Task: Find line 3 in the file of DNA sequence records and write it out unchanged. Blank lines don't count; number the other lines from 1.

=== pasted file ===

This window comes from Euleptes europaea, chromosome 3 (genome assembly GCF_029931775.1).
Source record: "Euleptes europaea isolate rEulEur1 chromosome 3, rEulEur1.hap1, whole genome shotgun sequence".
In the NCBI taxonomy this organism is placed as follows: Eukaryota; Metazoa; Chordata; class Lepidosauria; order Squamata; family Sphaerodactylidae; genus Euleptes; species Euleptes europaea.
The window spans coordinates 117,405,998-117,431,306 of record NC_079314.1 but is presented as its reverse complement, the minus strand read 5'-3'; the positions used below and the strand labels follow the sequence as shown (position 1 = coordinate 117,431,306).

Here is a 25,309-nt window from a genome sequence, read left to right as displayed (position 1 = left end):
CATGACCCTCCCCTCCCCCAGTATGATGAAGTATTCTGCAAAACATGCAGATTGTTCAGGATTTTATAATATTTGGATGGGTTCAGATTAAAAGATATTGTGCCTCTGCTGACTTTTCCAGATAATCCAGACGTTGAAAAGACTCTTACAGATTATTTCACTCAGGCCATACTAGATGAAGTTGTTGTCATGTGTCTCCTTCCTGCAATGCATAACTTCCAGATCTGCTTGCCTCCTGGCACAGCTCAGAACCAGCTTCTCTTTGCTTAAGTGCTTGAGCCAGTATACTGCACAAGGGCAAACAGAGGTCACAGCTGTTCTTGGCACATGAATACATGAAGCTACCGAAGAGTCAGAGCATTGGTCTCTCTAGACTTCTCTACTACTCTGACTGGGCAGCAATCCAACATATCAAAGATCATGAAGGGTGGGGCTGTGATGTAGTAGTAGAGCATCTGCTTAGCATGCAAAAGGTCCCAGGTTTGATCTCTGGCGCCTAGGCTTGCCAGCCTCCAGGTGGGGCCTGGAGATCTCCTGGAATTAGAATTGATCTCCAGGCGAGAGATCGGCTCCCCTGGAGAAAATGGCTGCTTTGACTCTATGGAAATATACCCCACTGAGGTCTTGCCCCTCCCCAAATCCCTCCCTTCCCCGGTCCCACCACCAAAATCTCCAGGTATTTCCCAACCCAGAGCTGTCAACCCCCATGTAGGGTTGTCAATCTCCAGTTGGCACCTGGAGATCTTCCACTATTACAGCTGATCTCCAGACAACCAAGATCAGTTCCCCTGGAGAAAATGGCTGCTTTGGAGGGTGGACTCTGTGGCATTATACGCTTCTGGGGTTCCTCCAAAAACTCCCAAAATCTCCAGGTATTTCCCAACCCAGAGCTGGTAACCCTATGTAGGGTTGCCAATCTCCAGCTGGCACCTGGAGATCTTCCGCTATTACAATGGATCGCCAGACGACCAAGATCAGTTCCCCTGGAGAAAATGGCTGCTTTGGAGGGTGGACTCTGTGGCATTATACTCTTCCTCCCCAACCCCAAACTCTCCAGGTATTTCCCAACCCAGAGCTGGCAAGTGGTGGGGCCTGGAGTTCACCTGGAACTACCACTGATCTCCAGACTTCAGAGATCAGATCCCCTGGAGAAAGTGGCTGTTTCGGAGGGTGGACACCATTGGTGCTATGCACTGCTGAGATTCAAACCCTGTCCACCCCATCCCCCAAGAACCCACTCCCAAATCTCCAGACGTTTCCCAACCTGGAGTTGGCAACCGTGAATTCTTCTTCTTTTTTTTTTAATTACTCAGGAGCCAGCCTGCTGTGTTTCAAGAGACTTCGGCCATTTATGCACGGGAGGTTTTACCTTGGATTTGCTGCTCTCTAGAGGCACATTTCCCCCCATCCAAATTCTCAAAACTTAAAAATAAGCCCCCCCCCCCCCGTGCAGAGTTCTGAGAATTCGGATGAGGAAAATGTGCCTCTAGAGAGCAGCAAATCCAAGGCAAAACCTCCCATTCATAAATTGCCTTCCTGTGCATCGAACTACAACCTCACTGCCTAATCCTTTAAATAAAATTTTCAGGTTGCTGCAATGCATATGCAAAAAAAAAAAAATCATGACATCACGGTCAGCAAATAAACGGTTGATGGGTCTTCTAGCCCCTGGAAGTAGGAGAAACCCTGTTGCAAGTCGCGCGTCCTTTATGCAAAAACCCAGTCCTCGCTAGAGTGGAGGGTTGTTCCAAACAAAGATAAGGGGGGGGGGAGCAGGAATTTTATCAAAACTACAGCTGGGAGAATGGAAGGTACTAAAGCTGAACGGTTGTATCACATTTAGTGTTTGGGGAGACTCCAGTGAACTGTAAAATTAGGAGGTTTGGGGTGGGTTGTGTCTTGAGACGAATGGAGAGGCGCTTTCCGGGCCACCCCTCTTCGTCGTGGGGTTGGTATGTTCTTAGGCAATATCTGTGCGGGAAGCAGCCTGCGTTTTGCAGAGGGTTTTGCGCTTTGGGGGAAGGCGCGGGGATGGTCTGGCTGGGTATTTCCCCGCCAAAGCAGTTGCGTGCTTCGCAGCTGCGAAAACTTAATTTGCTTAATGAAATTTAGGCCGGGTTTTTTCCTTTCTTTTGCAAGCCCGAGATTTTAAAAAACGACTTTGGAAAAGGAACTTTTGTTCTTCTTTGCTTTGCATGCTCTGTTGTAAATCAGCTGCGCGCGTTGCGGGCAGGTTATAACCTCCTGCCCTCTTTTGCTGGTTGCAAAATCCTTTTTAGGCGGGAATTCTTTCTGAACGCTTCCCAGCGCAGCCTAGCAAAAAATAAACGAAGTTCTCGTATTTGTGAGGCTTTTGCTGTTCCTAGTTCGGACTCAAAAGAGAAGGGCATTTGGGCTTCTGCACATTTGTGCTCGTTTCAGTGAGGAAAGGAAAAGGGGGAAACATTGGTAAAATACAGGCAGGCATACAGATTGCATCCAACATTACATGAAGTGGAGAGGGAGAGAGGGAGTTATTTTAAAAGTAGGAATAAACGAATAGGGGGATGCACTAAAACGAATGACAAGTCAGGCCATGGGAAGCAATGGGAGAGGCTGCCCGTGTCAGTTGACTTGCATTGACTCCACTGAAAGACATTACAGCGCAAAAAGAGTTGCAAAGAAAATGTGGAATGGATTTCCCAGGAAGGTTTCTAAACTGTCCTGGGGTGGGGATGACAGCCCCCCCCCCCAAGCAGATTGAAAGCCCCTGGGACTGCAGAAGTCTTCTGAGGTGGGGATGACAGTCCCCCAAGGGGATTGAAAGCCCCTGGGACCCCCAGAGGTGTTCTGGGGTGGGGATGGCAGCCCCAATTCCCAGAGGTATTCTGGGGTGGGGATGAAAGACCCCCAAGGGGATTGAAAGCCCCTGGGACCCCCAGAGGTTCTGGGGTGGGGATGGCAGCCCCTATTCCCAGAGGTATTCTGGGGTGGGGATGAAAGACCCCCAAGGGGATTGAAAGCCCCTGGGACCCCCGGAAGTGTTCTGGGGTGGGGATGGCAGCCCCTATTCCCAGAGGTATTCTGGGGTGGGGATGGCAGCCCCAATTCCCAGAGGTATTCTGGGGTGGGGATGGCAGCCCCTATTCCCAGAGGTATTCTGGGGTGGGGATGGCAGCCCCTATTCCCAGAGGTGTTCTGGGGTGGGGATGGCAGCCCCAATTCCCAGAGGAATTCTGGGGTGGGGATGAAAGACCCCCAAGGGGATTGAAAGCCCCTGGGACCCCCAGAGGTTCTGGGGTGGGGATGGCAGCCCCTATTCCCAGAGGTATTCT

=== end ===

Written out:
In the NCBI taxonomy this organism is placed as follows: Eukaryota; Metazoa; Chordata; class Lepidosauria; order Squamata; family Sphaerodactylidae; genus Euleptes; species Euleptes europaea.